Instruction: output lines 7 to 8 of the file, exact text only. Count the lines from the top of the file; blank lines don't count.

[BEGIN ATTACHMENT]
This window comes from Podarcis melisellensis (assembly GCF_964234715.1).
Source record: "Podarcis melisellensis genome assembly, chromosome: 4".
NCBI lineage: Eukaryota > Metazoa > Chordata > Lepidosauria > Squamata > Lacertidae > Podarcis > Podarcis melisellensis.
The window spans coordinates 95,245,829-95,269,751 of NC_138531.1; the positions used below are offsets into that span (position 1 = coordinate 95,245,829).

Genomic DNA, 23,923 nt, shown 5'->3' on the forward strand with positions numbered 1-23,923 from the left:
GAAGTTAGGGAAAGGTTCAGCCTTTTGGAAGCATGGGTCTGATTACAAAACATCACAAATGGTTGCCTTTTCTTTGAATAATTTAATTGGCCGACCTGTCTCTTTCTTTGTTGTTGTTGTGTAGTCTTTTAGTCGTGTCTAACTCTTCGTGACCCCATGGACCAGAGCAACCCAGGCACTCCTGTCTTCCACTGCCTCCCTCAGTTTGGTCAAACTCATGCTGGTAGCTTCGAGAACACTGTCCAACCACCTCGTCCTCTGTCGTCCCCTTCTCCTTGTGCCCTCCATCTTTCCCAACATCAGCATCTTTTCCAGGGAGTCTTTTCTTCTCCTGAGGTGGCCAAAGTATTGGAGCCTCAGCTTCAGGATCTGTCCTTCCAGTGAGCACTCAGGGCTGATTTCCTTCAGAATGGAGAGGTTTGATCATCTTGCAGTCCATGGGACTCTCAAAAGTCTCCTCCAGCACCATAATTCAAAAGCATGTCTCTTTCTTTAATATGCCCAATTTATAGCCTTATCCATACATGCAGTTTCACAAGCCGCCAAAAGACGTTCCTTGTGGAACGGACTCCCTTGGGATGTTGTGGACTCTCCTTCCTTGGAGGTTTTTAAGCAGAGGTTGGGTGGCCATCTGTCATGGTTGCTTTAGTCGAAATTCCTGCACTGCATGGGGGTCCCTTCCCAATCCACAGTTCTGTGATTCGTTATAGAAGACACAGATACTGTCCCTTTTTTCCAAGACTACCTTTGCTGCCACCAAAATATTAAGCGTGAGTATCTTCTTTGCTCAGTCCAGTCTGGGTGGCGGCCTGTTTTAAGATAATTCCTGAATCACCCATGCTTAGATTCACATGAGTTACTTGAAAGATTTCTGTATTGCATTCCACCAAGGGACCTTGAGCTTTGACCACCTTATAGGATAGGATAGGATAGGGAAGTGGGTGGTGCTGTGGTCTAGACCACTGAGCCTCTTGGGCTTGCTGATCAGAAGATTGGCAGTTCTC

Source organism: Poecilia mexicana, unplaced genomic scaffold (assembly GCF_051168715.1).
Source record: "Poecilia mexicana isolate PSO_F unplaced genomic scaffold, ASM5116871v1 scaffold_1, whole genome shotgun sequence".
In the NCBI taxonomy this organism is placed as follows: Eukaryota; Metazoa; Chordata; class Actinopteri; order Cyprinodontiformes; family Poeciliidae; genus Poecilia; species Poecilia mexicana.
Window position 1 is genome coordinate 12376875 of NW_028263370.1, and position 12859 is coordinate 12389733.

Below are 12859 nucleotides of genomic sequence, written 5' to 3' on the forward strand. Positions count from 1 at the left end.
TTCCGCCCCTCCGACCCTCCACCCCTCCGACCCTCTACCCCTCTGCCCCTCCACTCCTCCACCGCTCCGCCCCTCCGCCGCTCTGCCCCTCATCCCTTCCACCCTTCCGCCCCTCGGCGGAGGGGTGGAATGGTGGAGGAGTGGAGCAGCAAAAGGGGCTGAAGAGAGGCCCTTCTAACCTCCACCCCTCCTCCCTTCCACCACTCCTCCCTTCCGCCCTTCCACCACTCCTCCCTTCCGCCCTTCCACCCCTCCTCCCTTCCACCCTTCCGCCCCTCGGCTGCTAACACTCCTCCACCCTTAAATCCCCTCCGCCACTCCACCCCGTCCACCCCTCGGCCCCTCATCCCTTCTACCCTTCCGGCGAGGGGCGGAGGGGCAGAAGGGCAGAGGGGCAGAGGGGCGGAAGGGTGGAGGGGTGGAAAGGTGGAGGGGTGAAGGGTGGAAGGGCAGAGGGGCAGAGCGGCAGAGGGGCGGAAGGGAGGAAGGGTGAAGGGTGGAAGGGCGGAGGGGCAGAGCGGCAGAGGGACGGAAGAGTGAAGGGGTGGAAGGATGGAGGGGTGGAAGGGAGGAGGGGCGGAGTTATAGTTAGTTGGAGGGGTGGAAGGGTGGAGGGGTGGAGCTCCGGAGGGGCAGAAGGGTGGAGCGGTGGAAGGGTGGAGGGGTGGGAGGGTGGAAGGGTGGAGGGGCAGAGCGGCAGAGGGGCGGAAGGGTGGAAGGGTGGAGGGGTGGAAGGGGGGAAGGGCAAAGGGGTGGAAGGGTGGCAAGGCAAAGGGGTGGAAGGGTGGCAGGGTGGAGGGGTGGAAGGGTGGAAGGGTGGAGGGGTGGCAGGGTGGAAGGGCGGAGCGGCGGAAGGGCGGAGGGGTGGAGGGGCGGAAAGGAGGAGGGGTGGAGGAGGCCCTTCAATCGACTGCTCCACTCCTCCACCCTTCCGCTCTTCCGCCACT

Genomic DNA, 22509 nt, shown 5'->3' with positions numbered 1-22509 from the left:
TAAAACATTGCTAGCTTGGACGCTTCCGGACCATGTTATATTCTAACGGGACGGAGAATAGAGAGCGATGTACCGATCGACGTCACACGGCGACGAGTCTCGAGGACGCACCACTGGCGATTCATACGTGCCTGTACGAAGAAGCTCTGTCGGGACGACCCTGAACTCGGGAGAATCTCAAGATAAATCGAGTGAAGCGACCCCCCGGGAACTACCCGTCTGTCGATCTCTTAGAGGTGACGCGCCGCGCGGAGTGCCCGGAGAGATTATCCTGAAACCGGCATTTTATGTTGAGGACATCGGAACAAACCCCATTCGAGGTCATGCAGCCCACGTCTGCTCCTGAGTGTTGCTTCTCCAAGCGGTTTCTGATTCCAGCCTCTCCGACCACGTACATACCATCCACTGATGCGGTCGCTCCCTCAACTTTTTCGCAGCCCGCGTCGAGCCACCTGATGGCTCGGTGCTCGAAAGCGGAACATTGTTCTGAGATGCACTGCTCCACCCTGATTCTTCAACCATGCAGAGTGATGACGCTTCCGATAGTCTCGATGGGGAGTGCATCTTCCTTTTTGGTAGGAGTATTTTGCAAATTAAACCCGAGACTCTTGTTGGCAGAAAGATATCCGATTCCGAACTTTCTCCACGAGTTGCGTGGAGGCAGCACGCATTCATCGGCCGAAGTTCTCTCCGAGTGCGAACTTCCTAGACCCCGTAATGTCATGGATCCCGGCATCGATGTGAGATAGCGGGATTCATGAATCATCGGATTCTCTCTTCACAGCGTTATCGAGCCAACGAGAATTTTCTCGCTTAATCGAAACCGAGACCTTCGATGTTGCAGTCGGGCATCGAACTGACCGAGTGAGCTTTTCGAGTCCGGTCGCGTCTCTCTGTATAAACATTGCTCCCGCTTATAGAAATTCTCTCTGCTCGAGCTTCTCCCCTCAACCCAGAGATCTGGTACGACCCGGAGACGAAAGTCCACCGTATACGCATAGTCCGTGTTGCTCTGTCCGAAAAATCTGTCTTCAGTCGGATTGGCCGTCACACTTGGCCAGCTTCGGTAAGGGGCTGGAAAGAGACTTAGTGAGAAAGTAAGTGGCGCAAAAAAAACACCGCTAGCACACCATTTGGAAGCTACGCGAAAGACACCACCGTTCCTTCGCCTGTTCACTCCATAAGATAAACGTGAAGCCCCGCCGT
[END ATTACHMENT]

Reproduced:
Source organism: Poecilia mexicana, unplaced genomic scaffold (assembly GCF_051168715.1).
Source record: "Poecilia mexicana isolate PSO_F unplaced genomic scaffold, ASM5116871v1 scaffold_1, whole genome shotgun sequence".